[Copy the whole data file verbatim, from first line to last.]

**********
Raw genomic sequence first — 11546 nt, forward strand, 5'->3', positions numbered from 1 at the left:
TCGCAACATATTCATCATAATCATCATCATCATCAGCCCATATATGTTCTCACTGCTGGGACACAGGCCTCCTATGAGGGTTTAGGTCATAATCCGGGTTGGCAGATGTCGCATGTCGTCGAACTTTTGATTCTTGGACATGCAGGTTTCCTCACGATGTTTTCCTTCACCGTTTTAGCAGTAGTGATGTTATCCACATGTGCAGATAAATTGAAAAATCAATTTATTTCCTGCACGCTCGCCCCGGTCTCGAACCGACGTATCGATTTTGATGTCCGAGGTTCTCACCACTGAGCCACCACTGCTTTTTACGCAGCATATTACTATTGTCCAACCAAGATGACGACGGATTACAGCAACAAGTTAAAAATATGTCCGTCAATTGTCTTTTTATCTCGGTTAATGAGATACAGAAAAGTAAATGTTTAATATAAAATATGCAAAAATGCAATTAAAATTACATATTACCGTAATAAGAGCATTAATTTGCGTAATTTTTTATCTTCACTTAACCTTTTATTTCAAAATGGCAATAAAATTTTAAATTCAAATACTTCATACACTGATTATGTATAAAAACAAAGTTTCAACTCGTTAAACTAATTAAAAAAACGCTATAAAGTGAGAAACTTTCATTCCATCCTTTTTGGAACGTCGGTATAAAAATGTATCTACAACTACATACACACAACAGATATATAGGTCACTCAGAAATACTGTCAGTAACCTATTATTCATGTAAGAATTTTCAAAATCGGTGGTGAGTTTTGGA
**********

Raw genomic sequence first — 11546 nt, forward strand, 5'->3', positions numbered from 1 at the left:
TCGCAACATATTCATCATAATCATCATCATCATCAGCCCATATATGTTCTCACTGCTGGGACACAGGCCTCCTATGAGGGTTTAGGTCATAATCCGGGTTGGCAGATGTCGCATGTCGTCGAACTTTTGATTCTTGGACATGCAGGTTTCCTCACGATGTTTTCCTTCACCGTTTTAGCAGTAGTGATGTTATCCACATGTGCAGATAAATTGAAAAATCAATTTATTTCCTGCACGCTCGCCCCGGTCTCGAACCGACGTATCGATTTTGATGTCCGAGGTTCTCACCACTGAGCCACCACTGCTTTTTACGCAGCATATTACTATTGTCCAACCAAGATGACGACGGATTACAGCAACAAGTTAAAAATATGTCCGTCAATTGTCTTTTTATCTCGGTTAATGAGATACAGAAAAGTAAATGTTTAATATAAAATATGCAAAAATGCAATTAAAATTACATATTACCGTAATAAGAGCATTAATTTGCGTAATTTTTTATCTTCACTTAACCTTTTATTTCAAAATGGCAATAAAATTTTAAATTCAAATACTTCATACACTGATTATGTATAAAAACAAAGTTTCAACTCGTTAAACTAATTAAAAAAACGCTATAAAGTGAGAAACTTTCATTCCATCCTTTTTGGAACGTCGGTATAAAAATGTATCTACAACTACATACACACAACAGATATATAGGTCACTCAGAAATACTGTCAGTAACCTATTATTCATGTAAGAATTTTCAAAATCGGTGGTGAGTTTTGGA